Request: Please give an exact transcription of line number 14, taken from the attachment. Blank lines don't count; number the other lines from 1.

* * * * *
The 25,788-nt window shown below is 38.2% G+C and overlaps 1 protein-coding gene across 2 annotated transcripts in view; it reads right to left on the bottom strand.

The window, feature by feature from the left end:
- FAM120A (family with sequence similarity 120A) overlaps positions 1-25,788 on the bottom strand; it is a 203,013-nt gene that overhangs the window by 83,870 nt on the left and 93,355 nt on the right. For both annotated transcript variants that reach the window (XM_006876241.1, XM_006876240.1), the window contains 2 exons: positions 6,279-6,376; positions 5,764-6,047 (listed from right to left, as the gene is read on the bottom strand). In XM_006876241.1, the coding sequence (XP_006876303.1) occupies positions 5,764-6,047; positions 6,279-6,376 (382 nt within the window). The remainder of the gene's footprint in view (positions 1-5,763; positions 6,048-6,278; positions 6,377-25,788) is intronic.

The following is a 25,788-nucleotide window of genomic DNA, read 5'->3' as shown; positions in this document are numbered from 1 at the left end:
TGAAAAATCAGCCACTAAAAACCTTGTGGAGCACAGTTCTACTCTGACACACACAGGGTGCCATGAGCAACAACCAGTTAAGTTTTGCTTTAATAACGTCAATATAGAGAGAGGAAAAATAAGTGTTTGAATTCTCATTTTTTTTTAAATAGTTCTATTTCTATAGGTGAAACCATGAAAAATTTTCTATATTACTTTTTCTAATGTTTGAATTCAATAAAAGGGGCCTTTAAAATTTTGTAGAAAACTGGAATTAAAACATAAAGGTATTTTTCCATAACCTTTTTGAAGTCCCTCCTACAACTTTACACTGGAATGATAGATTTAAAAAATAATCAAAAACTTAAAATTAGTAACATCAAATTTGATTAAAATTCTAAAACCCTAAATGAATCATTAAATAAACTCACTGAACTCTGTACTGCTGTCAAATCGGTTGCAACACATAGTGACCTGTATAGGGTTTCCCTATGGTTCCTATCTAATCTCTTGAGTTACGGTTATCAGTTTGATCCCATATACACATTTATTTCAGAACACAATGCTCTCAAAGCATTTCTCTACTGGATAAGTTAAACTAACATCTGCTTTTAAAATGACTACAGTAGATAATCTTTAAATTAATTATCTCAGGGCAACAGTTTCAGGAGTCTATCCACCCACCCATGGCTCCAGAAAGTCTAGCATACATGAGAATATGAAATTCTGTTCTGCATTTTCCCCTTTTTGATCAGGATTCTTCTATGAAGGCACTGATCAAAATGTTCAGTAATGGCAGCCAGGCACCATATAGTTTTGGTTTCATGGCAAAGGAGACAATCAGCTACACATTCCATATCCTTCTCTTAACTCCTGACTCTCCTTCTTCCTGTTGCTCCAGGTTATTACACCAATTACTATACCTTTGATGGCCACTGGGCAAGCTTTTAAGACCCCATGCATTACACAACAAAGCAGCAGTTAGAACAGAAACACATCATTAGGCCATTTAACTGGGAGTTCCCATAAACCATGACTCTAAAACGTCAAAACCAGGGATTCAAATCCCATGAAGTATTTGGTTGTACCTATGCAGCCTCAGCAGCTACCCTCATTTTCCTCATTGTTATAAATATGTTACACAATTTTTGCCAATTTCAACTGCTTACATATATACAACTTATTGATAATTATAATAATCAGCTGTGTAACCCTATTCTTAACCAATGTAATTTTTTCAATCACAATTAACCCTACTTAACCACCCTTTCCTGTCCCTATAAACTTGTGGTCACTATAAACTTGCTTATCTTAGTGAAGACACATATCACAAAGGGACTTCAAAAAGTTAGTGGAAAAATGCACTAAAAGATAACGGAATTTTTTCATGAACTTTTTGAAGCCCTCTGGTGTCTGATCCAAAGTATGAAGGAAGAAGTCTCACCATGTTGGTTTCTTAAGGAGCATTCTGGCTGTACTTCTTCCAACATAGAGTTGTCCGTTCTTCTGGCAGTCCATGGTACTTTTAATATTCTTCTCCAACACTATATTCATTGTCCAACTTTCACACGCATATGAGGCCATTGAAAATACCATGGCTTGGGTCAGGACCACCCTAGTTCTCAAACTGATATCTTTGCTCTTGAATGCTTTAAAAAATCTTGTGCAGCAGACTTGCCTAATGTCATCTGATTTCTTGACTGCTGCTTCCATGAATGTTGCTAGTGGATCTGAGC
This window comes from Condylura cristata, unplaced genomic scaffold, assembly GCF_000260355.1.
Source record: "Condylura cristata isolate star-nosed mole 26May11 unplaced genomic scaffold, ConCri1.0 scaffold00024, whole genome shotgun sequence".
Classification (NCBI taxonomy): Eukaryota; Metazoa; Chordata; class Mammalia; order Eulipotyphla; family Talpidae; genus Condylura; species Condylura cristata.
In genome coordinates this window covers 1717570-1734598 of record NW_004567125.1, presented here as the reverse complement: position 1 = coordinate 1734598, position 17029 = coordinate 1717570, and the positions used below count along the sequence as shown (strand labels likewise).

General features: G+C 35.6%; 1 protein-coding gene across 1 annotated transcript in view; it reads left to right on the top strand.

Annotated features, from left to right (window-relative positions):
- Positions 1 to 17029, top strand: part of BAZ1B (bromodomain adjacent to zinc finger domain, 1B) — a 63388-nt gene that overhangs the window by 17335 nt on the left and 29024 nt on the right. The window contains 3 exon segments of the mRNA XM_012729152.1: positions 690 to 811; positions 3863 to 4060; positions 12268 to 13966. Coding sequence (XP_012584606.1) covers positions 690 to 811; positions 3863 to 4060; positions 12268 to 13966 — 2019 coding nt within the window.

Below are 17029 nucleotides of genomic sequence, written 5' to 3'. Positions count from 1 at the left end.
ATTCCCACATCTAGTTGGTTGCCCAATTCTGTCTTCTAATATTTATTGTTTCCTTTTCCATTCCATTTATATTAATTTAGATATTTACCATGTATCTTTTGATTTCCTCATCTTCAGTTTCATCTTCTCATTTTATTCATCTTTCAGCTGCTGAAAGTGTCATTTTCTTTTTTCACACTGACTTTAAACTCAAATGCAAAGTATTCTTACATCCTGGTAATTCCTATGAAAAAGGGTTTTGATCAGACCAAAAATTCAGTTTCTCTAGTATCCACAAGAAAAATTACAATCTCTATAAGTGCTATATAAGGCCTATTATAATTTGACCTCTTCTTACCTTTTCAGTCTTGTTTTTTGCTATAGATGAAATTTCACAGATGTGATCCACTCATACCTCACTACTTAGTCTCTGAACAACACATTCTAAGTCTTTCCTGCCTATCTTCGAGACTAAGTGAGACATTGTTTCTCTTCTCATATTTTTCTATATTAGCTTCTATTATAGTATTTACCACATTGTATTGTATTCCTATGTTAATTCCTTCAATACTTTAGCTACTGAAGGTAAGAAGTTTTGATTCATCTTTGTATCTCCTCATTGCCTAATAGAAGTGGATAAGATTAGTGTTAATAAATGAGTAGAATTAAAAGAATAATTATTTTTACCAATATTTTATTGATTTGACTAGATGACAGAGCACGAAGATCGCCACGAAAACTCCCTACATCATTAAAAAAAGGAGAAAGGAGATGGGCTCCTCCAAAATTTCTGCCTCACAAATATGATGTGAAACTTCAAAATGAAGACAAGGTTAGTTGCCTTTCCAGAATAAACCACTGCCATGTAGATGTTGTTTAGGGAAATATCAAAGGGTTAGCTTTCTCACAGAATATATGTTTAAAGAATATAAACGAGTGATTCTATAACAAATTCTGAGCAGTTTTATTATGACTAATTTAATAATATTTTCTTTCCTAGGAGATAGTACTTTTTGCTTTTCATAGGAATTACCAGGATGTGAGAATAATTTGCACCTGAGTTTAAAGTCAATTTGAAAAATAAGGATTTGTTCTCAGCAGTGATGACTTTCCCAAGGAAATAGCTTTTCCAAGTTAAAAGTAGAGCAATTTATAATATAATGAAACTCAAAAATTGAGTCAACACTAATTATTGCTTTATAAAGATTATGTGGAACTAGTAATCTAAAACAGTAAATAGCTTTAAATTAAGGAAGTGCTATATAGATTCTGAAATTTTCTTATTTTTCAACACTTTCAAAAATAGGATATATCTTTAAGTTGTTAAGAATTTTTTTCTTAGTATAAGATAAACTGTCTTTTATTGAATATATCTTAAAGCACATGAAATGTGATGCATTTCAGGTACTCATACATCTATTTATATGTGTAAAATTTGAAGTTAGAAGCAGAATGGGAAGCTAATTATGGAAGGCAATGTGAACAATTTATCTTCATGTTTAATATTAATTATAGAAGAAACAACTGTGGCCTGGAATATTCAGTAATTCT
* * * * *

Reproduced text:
ATTCCCACATCTAGTTGGTTGCCCAATTCTGTCTTCTAATATTTATTGTTTCCTTTTCCATTCCATTTATATTAATTTAGATATTTACCATGTATCTTTTGATTTCCTCATCTTCAGTTTCATCTTCTCATTTTATTCATCTTTCAGCTGCTGAAAGTGTCATTTTCTTTTTTCACACTGACTTTAAACTCAAATGCAAAGTATTCTTACATCCTGGTAATTCCTATGAAAAAGGGTTTTGATCAGACCAAAAATTCAGTTTCTCTAGTATCCACAAGAAAAATTACAATCTCTATAAGTGCTATATAAGGCCTATTATAATTTGACCTCTTCTTACCTTTTCAGTCTTGTTTTTTGCTATAGATGAAATTTCACAGATGTGATCCACTCATACCTCACTACTTAGTCTCTGAACAACACATTCTAAGTCTTTCCTGCCTATCTTCGAGACTAAGTGAGACATTGTTTCTCTTCTCATATTTTTCTATATTAGCTTCTATTATAGTATTTACCACATTGTATTGTATTCCTATGTTAATTCCTTCAATACTTTAGCTACTGAAGGTAAGAAGTTTTGATTCATCTTTGTATCTCCTCATTGCCTAATAGAAGTGGATAAGATTAGTGTTAATAAATGAGTAGAATTAAAAGAATAATTATTTTTACCAATATTTTATTGATTTGACTAGATGACAGAGCACGAAGATCGCCACGAAAACTCCCTACATCATTAAAAAAAGGAGAAAGGAGATGGGCTCCTCCAAAATTTCTGCCTCACAAATATGATGTGAAACTTCAAAATGAAGACAAGGTTAGTTGCCTTTCCAGAATAAACCACTGCCATGTAGATGTTGTTTAGGGAAATATCAAAGGGTTAGCTTTCTCACAGAATATATGTTTAAAGAATATAAACGAGTGATTCTATAACAAATTCTGAGCAGTTTTATTATGACTAATTTAATAATATTTTCTTTCCTAGGAGATAGTACTTTTTGCTTTTCATAGGAATTACCAGGATGTGAGAATAATTTGCACCTGAGTTTAAAGTCAATTTGAAAAATAAGGATTTGTTCTCAGCAGTGATGACTTTCCCAAGGAAATAGCTTTTCCAAGTTAAAAGTAGAGCAATTTATAATATAATGAAACTCAAAAATTGAGTCAACACTAATTATTGCTTTATAAAGATTATGTGGAACTAGTAATCTAAAACAGTAAATAGCTTTAAATTAAGGAAGTGCTATATAGATTCTGAAATTTTCTTATTTTTCAACACTTTCAAAAATAGGATATATCTTTAAGTTGTTAAGAATTTTTTTCTTAGTATAAGATAAACTGTCTTTTATTGAATATATCTTAAAGCACATGAAATGTGATGCATTTCAGGTACTCATACATCTATTTATATGTGTAAAATTTGAAGTTAGAAGCAGAATGGGAAGCTAATTATGGAAGGCAATGTGAACAATTTATCTTCATGTTTAATATTAATTATAGAAGAAACAACTGTGGCCTGGAATATTCAGTAATTCT